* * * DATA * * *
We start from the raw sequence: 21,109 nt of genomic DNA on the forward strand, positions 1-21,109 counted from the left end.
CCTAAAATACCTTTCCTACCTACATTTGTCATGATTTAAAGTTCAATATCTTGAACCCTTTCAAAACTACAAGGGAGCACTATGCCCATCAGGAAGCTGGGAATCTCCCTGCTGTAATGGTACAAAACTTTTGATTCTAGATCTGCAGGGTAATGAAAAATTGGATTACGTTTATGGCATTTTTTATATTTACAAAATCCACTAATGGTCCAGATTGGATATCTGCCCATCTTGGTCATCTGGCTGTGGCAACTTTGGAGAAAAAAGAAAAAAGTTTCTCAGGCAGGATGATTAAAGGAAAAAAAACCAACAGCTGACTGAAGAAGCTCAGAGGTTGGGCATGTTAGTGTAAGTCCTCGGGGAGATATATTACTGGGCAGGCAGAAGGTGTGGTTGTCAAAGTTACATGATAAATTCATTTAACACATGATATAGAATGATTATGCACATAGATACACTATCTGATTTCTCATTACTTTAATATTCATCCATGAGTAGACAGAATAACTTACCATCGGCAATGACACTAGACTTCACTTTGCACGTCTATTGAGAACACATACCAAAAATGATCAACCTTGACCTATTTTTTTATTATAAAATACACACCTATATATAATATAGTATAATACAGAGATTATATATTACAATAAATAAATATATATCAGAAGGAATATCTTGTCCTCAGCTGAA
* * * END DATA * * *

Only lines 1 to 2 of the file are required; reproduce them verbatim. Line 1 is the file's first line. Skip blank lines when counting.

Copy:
We start from the raw sequence: 21,109 nt of genomic DNA on the forward strand, positions 1-21,109 counted from the left end.
CCTAAAATACCTTTCCTACCTACATTTGTCATGATTTAAAGTTCAATATCTTGAACCCTTTCAAAACTACAAGGGAGCACTATGCCCATCAGGAAGCTGGGAATCTCCCTGCTGTAATGGTACAAAACTTTTGATTCTAGATCTGCAGGGTAATGAAAAATTGGATTACGTTTATGGCATTTTTTATATTTACAAAATCCACTAATGGTCCAGATTGGATATCTGCCCATCTTGGTCATCTGGCTGTGGCAACTTTGGAGAAAAAAGAAAAAAGTTTCTCAGGCAGGATGATTAAAGGAAAAAAAACCAACAGCTGACTGAAGAAGCTCAGAGGTTGGGCATGTTAGTGTAAGTCCTCGGGGAGATATATTACTGGGCAGGCAGAAGGTGTGGTTGTCAAAGTTACATGATAAATTCATTTAACACATGATATAGAATGATTATGCACATAGATACACTATCTGATTTCTCATTACTTTAATATTCATCCATGAGTAGACAGAATAACTTACCATCGGCAATGACACTAGACTTCACTTTGCACGTCTATTGAGAACACATACCAAAAATGATCAACCTTGACCTATTTTTTTATTATAAAATACACACCTATATATAATATAGTATAATACAGAGATTATATATTACAATAAATAAATATATATCAGAAGGAATATCTTGTCCTCAGCTGAA